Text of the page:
That's the question facing seafood lovers everywhere. Recently, Nobu (Robert De Niro's Japanese restaurant chain) was outed by the press for serving endangered fish on its menu. The Atlantic bluefin tuna is the most common and well known example, and the negative publicity has led to a questionable remedy to the situation. Instead of removing the endangered fish from the menu, Nobu will simply post a disclaimer informing patrons of the environmental implications of ordering such fish.
"It's all very well labeling endangered species on the menu," said Greenpeace's Willie Mackenzie. "But the simple fact is, if it's endangered they shouldn't be serving it up anyway." - ecorazzi
Whether the move is minimal progress or a waste of ink is up for debate, but there is no question that the state of the world's over-fished waters has been a legitimate concern for quite some time. In response to the crisis, everyday people like you and me are investing in marine fisheries to reverse the overwhelming decline in commercial stocks.
[...] the researchers write in Friday's issue of the journal Science, allocating ownership shares of a particular fishery to individuals, cooperatives, communities or other entities gives them a reason to nurture the stock. In this arrangement, scientists set acceptable catch levels, and other authorities allocate shares, species by species, region by region.
As a local stock grows, shares in it - called catch shares or individual transferable quotas - become more valuable, just as shares of a company's stock become more valuable as the business prospers. Those who have shares in a catch have a powerful incentive for doing everything they can to protect the stock. - The New York Times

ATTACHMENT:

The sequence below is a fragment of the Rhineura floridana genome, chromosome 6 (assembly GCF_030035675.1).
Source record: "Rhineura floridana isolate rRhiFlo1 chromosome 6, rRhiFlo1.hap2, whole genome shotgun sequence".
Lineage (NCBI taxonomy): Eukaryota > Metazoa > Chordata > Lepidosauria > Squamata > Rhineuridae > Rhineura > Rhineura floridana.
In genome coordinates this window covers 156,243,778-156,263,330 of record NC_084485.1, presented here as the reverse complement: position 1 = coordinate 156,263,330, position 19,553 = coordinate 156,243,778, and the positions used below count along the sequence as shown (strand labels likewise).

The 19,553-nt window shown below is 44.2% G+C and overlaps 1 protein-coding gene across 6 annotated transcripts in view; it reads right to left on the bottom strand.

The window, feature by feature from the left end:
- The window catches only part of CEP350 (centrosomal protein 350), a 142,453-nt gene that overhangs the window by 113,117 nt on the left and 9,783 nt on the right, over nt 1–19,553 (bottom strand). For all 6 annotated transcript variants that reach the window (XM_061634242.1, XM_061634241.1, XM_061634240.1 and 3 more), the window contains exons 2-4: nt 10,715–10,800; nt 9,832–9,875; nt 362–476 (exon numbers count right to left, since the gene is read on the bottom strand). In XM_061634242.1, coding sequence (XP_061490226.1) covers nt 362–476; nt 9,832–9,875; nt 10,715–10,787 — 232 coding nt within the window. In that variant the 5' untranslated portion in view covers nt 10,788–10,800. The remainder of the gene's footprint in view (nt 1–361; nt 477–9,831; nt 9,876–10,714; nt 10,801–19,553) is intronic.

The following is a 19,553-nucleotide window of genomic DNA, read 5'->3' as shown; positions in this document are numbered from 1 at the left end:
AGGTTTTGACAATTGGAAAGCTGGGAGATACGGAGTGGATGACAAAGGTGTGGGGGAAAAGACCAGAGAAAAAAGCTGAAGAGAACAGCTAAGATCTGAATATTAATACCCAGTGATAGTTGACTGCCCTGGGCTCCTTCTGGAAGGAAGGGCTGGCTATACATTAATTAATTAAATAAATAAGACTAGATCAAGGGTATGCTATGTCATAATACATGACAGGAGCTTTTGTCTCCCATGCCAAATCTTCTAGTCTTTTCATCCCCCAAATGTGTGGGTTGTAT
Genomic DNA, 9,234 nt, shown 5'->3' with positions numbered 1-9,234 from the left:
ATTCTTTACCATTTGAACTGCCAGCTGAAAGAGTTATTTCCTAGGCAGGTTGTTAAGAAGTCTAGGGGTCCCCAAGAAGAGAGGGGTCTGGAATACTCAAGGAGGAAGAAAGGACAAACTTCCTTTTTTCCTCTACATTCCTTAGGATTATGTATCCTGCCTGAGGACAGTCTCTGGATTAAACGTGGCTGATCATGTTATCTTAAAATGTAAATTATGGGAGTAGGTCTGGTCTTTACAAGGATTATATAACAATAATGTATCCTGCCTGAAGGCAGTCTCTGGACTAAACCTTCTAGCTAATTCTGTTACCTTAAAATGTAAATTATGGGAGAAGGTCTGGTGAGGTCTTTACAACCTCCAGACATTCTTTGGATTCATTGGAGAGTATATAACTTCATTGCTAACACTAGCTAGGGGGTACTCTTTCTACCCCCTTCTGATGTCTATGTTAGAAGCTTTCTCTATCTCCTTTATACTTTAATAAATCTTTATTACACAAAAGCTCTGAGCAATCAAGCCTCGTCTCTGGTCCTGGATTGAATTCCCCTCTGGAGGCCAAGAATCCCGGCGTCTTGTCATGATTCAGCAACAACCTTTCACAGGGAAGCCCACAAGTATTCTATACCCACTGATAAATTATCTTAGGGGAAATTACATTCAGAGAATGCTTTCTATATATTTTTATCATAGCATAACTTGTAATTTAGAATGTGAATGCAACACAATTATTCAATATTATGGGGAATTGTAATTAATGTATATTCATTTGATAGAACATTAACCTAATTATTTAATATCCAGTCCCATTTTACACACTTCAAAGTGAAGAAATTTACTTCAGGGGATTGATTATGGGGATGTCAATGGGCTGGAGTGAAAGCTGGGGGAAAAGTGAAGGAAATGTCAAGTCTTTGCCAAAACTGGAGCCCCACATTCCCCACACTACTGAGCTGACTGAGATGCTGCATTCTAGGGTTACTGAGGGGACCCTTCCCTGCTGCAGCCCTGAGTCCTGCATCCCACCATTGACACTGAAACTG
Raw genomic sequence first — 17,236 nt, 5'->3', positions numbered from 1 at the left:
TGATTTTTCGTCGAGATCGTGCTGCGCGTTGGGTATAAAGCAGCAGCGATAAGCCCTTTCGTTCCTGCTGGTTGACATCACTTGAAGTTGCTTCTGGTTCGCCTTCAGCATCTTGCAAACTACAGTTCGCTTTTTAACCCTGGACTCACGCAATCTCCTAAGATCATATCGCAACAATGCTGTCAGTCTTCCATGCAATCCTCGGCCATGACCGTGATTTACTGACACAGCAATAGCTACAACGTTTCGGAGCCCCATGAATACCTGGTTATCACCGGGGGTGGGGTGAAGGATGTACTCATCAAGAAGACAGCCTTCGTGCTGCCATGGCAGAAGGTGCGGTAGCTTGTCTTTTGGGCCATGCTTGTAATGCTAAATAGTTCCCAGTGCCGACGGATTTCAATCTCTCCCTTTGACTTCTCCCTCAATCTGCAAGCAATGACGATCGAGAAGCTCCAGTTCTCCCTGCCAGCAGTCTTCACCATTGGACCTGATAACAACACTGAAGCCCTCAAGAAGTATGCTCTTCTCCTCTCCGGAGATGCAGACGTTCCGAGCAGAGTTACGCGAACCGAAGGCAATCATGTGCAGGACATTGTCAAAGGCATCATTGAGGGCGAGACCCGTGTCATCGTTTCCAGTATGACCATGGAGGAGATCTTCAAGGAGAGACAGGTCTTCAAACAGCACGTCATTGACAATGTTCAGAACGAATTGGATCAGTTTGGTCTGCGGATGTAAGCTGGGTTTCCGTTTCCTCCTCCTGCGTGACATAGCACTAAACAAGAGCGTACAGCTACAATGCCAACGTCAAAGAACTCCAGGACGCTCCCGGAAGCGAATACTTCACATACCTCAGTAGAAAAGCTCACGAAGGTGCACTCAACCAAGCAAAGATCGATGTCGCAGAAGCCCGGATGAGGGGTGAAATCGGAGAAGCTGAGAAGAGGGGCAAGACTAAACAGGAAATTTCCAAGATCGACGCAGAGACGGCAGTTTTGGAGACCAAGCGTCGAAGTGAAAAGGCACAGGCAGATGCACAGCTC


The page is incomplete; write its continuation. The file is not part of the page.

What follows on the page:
So far, the results have been positive, and it appears that catch-share systems are effectively combating the disastrous declines in global fish populations. Recent studies have shown that out of the 11,000 commercial fisheries worldwide, catch-share systems had notably smaller collapse rates than traditional fisheries.
The rapid rate in which we consume seafood combined with the lack of nutrients available to dying fish has led to a situation with limited options. Scientists estimate that there will be no more seafood by 2048 unless sustainable fishing methods are adopted and widely used throughout the world's fisheries, so perhaps catch-share systems are a viable answer to this serious problem.
So what can you do? There are several options:
- EcoFish: Launched in 1999, EcoFish only sells seafood that is grown or caught in eco-friendly ways. None of the suppliers have caused harm to the environment or taken more fish out of the ocean than are born each year.
- Seafood Selector: Created by the Environmental Defense Fund, users can research which fish are healthy for both them and the environment. They also offer a printable pocket guide for when you're on the go.
- FishPhone: Blue Ocean Institute's sustainable fish text messaging service offers information about the environmental status of the fish you want to eat and its tasty alternatives. To find out about your seafood choice, text 30644 with the message FISH and the name of the fish in question.